About six months ago, I decided to evaluate a few of the newer generation of Second Brain apps. I’ve been using Evernote for 10 years and wanted to see if any of the up-and-comers could take over as my platform of choice.

I tested three of the most promising ones – Obsidian, Tana, and Mem – as my daily driver for about two weeks each. Applying my criteria for any knowledge management app I adopt, here is my evaluation as to whether they could qualify as my Second Brain platform.


The first app that I tried seriously was Obsidian. For a long time, their website headline read “A Second Brain. For You. Forever” which certainly caught my attention. And it seemed to be the app of choice for a lot of personal knowledge management (PKM) enthusiasts creating walkthroughs and tutorials online.

I’ve been intrigued by the emergence of a new generation of “link-based” apps over the last few years, and Obsidian clearly seems to be leading the bunch in terms of adoption and enthusiasm.

Obsidian interface

I downloaded the desktop app and mobile app and took all my notes in Obsidian for a couple of weeks. But I almost immediately ran into a major problem. I purchased the paid upgrade, which lets you sync notes between the desktop and mobile apps, but then attempted to follow the instructions for actually setting up that integration. It was manual and painstaking, requiring me to connect “vaults” and troubleshoot which server I was using. After about an hour, I finally figured it out, but this did not bode well for my future with Obsidian.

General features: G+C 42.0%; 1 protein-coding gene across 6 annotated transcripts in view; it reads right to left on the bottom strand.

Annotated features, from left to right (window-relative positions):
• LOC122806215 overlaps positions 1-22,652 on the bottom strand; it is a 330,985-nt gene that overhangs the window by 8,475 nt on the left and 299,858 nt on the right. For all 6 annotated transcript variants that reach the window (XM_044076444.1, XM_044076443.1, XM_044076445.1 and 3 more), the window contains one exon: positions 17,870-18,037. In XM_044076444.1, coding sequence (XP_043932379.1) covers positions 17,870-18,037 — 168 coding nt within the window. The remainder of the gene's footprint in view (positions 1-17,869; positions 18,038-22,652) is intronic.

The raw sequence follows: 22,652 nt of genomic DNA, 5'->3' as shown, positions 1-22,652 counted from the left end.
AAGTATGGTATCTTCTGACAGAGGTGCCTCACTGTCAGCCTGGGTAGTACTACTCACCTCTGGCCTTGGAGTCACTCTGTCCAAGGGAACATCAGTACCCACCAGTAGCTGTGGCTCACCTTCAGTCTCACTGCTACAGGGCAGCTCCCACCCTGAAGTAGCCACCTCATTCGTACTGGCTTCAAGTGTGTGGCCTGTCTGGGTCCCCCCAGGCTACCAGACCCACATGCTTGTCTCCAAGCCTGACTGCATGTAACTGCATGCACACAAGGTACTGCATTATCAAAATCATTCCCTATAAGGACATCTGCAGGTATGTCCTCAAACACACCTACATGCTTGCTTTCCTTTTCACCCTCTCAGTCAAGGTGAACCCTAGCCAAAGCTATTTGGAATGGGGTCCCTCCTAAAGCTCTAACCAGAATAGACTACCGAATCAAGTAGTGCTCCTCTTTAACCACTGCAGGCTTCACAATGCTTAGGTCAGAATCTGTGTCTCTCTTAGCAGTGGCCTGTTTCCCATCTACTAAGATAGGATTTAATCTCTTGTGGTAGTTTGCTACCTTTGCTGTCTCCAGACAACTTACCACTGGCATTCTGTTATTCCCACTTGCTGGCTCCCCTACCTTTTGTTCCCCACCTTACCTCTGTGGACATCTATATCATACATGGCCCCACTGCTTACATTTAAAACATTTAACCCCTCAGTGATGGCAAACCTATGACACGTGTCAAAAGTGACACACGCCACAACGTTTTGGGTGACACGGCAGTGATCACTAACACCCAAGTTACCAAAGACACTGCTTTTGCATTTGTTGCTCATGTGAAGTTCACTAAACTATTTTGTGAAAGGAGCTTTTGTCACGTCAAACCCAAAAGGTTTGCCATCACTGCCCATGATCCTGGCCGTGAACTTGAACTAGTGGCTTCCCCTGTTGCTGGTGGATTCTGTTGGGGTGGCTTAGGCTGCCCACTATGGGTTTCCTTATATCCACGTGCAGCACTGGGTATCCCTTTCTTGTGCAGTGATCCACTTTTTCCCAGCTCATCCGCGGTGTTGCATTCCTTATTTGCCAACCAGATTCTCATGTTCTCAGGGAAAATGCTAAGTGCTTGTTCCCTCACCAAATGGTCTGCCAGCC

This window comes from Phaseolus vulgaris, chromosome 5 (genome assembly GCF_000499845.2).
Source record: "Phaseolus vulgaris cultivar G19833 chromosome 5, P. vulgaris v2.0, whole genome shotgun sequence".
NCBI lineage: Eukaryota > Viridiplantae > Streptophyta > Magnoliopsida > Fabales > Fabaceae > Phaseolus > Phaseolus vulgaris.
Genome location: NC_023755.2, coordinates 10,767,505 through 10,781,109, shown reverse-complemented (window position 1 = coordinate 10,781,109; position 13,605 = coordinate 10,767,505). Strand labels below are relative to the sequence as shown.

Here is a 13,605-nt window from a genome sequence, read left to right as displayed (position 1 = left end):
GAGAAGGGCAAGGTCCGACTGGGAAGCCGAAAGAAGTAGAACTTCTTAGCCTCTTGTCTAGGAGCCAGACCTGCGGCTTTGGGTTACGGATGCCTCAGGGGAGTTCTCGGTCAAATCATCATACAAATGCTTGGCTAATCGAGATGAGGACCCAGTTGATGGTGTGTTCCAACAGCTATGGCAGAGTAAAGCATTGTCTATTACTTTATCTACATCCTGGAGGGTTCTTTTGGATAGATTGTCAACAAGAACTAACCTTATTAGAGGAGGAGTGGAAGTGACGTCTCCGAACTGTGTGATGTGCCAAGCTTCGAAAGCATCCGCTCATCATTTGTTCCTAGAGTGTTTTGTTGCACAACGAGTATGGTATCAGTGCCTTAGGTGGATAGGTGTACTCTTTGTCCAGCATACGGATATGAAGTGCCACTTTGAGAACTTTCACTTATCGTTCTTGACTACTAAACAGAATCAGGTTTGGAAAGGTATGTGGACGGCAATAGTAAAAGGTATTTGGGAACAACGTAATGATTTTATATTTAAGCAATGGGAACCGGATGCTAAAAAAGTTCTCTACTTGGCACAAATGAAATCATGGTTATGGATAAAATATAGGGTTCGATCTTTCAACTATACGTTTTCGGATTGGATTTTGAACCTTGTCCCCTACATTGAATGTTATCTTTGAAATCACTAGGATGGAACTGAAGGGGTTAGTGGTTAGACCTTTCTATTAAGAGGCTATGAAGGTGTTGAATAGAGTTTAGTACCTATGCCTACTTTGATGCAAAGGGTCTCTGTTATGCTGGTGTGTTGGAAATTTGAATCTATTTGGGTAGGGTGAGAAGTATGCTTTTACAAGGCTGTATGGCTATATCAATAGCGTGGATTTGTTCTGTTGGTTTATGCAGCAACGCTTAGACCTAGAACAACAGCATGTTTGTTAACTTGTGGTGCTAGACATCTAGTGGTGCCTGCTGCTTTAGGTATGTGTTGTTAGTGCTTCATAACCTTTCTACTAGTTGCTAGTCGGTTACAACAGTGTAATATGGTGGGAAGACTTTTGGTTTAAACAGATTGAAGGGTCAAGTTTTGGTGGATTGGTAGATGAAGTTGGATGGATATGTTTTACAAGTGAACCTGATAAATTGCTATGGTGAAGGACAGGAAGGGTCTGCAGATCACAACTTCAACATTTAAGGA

I’m a pretty patient person, and I decided to give the product the benefit of the doubt and continue my experiment. Unfortunately, I encountered mostly more of the same:

  • Formatting my notes required me to learn Markdown, a special formatting language I wasn’t used to, when all I wanted to do was write.
  • Basic functionality that I expected to be part of the core platform required me to download “community plugins” and trust anonymous third-party developers.
  • While the principle of “keeping control of your data” is noble, in practice, this means I’m constantly having to figure out where my vaults are located.
  • I found the default “dark mode” cave-like and depressing, and changing it once again required downloading third-party themes.
  • I found it very annoying to switch between “Edit mode” to change a note and “View mode” to see what it looked like (though this has since been fixed with Live Preview Mode).

On the positive side, I found many strengths within the app: lag-free performance (due to saving all files locally), and an excellent, fast search function (in stark contrast to programs like Notion, which has notoriously slow and cumbersome search).

My time with Obsidian revealed to me that there are two major “lineages” of notetaking apps today. 

The earlier generation of software like Microsoft OneNote, Evernote, Bear, etc. are direct descendants of word processing programs like Microsoft Word. They assume that you want to be able to open a document and start typing your thoughts as quickly and frictionlessly as possible. Most advanced features just get in the way of that simple text-editing experience.

Newer software like Obsidian, Roam, and Logseq come from a different lineage: Integrated Development Environments (IDEs), which are software programs used to code software. You can see this clearly just by looking at the menu items along the left side of the Obsidian window: 

  • Open quick switcher
  • Open graph view
  • Create new canvas
  • Open today’s daily note
  • Insert template
  • Open command palette

What?! The only one of these that makes any sense to me is “Open today’s daily note.” I’m trying to write down a few bullet points, not create a new codebase!

My distaste for anything that reminds me of coding clarified my needs for the current season of my life: simplicity above all else.